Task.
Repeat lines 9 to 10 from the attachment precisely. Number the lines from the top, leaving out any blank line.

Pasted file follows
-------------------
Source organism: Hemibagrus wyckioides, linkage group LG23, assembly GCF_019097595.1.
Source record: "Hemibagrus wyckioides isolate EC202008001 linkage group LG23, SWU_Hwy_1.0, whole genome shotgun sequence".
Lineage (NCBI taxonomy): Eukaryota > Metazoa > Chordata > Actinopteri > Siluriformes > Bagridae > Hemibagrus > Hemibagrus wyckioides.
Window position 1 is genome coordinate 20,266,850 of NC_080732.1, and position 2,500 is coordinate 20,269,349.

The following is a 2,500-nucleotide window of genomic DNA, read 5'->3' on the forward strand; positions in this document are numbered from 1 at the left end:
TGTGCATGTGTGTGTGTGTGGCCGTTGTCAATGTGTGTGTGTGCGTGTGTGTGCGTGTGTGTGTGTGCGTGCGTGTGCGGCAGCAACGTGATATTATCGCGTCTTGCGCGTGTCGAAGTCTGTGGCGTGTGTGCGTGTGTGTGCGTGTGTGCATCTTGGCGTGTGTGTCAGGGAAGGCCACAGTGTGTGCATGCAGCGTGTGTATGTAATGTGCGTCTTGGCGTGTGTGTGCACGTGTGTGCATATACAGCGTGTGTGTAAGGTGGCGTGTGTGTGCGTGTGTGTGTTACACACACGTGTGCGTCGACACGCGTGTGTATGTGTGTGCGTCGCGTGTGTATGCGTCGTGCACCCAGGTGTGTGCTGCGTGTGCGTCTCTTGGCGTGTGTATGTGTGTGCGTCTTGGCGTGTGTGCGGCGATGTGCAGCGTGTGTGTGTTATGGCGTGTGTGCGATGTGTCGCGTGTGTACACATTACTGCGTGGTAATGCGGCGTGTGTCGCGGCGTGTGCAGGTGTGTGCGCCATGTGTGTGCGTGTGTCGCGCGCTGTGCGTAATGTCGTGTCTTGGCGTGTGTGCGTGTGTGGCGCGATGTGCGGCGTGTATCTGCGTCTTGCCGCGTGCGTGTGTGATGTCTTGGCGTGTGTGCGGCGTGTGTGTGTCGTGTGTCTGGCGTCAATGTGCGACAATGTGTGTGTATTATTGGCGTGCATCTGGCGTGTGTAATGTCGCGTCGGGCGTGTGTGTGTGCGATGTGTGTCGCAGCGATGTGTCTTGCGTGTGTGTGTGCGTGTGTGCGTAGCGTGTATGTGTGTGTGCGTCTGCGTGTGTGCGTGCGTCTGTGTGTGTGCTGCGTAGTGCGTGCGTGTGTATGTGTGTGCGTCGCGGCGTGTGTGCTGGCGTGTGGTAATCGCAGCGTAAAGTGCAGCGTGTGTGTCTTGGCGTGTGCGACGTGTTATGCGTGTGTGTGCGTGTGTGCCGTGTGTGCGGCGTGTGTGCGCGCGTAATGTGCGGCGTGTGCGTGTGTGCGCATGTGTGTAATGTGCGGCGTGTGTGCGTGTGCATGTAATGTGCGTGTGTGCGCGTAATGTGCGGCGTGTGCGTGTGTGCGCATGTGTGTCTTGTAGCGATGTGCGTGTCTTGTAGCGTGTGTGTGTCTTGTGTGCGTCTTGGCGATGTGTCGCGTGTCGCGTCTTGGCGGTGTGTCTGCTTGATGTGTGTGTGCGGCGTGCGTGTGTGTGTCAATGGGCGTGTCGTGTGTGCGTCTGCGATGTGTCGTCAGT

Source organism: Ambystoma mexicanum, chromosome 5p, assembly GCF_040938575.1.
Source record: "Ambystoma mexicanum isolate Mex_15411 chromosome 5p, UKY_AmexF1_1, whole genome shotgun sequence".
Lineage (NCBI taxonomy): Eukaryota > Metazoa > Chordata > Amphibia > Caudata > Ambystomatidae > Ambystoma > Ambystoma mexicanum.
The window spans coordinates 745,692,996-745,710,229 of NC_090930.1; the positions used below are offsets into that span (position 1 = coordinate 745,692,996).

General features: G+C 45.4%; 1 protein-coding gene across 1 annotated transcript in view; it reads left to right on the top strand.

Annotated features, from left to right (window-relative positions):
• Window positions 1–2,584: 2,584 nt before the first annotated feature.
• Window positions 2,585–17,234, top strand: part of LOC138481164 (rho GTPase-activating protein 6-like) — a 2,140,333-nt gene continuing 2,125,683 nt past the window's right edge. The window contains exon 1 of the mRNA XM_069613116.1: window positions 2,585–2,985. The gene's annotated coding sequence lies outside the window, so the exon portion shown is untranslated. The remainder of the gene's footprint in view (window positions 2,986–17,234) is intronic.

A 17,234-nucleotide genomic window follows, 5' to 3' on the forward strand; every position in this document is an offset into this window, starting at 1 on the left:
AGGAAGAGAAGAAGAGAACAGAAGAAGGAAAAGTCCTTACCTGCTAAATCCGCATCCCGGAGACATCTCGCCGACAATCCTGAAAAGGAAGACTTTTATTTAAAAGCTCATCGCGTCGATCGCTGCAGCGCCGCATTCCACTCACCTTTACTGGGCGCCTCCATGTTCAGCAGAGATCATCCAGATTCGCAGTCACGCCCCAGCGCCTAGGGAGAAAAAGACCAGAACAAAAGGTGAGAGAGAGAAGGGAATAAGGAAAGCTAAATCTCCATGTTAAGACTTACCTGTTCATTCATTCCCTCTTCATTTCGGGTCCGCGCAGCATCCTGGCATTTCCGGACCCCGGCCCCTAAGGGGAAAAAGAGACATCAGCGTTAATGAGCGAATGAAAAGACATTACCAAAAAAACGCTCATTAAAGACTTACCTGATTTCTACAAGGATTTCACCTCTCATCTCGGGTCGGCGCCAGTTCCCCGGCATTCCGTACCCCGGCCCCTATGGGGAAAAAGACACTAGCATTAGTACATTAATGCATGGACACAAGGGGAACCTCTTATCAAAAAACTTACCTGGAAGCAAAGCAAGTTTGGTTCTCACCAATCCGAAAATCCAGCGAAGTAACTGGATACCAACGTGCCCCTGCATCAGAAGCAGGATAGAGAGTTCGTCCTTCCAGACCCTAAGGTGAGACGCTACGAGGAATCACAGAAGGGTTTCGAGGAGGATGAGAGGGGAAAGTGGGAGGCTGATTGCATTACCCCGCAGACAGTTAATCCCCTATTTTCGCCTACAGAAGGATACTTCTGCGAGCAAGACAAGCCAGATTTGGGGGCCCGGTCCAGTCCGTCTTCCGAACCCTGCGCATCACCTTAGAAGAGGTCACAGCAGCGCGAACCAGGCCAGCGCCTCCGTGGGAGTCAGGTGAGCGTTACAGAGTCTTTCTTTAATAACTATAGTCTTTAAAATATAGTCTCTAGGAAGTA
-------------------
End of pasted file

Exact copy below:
Lineage (NCBI taxonomy): Eukaryota > Metazoa > Chordata > Amphibia > Caudata > Ambystomatidae > Ambystoma > Ambystoma mexicanum.
The window spans coordinates 745,692,996-745,710,229 of NC_090930.1; the positions used below are offsets into that span (position 1 = coordinate 745,692,996).